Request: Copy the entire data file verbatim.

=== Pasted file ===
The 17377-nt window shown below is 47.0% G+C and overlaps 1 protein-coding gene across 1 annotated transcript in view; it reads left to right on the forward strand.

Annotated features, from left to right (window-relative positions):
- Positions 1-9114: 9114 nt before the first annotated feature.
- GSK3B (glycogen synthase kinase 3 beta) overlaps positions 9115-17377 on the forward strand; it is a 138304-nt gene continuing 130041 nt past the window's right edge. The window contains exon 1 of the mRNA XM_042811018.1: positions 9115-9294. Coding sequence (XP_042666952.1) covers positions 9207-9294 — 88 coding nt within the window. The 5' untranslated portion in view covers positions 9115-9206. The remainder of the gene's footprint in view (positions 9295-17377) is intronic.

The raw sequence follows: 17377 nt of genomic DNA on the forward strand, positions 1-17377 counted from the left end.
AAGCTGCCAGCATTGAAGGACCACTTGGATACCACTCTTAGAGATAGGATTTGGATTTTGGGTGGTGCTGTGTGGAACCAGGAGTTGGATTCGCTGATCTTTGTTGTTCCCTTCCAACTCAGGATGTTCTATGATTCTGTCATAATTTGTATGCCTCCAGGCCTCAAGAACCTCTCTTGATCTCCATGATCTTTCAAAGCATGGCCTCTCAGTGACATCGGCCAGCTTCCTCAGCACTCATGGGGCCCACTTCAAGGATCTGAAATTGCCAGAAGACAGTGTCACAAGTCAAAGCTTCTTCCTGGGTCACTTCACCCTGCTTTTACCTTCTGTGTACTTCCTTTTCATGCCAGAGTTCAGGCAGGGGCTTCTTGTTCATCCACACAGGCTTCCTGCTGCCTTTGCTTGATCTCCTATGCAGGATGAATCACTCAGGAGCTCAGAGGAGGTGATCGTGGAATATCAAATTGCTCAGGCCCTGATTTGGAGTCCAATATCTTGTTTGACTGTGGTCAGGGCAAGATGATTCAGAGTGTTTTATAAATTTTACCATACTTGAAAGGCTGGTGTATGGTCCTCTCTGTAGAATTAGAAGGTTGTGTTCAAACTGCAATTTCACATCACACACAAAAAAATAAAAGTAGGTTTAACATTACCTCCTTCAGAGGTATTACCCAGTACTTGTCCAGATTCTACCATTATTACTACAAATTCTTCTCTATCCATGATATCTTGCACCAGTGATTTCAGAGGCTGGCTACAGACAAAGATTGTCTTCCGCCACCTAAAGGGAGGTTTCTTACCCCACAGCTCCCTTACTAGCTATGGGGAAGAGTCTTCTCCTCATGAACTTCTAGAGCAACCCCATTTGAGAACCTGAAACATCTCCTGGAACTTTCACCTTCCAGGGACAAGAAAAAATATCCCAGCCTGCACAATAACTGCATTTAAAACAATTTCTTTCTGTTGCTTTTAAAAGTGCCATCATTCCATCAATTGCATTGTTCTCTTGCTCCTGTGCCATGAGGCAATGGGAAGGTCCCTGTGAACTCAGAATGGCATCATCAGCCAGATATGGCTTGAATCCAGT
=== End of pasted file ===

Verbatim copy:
The 17377-nt window shown below is 47.0% G+C and overlaps 1 protein-coding gene across 1 annotated transcript in view; it reads left to right on the forward strand.

Annotated features, from left to right (window-relative positions):
- Positions 1-9114: 9114 nt before the first annotated feature.
- GSK3B (glycogen synthase kinase 3 beta) overlaps positions 9115-17377 on the forward strand; it is a 138304-nt gene continuing 130041 nt past the window's right edge. The window contains exon 1 of the mRNA XM_042811018.1: positions 9115-9294. Coding sequence (XP_042666952.1) covers positions 9207-9294 — 88 coding nt within the window. The 5' untranslated portion in view covers positions 9115-9206. The remainder of the gene's footprint in view (positions 9295-17377) is intronic.

The raw sequence follows: 17377 nt of genomic DNA on the forward strand, positions 1-17377 counted from the left end.
AAGCTGCCAGCATTGAAGGACCACTTGGATACCACTCTTAGAGATAGGATTTGGATTTTGGGTGGTGCTGTGTGGAACCAGGAGTTGGATTCGCTGATCTTTGTTGTTCCCTTCCAACTCAGGATGTTCTATGATTCTGTCATAATTTGTATGCCTCCAGGCCTCAAGAACCTCTCTTGATCTCCATGATCTTTCAAAGCATGGCCTCTCAGTGACATCGGCCAGCTTCCTCAGCACTCATGGGGCCCACTTCAAGGATCTGAAATTGCCAGAAGACAGTGTCACAAGTCAAAGCTTCTTCCTGGGTCACTTCACCCTGCTTTTACCTTCTGTGTACTTCCTTTTCATGCCAGAGTTCAGGCAGGGGCTTCTTGTTCATCCACACAGGCTTCCTGCTGCCTTTGCTTGATCTCCTATGCAGGATGAATCACTCAGGAGCTCAGAGGAGGTGATCGTGGAATATCAAATTGCTCAGGCCCTGATTTGGAGTCCAATATCTTGTTTGACTGTGGTCAGGGCAAGATGATTCAGAGTGTTTTATAAATTTTACCATACTTGAAAGGCTGGTGTATGGTCCTCTCTGTAGAATTAGAAGGTTGTGTTCAAACTGCAATTTCACATCACACACAAAAAAATAAAAGTAGGTTTAACATTACCTCCTTCAGAGGTATTACCCAGTACTTGTCCAGATTCTACCATTATTACTACAAATTCTTCTCTATCCATGATATCTTGCACCAGTGATTTCAGAGGCTGGCTACAGACAAAGATTGTCTTCCGCCACCTAAAGGGAGGTTTCTTACCCCACAGCTCCCTTACTAGCTATGGGGAAGAGTCTTCTCCTCATGAACTTCTAGAGCAACCCCATTTGAGAACCTGAAACATCTCCTGGAACTTTCACCTTCCAGGGACAAGAAAAAATATCCCAGCCTGCACAATAACTGCATTTAAAACAATTTCTTTCTGTTGCTTTTAAAAGTGCCATCATTCCATCAATTGCATTGTTCTCTTGCTCCTGTGCCATGAGGCAATGGGAAGGTCCCTGTGAACTCAGAATGGCATCATCAGCCAGATATGGCTTGAATCCAGT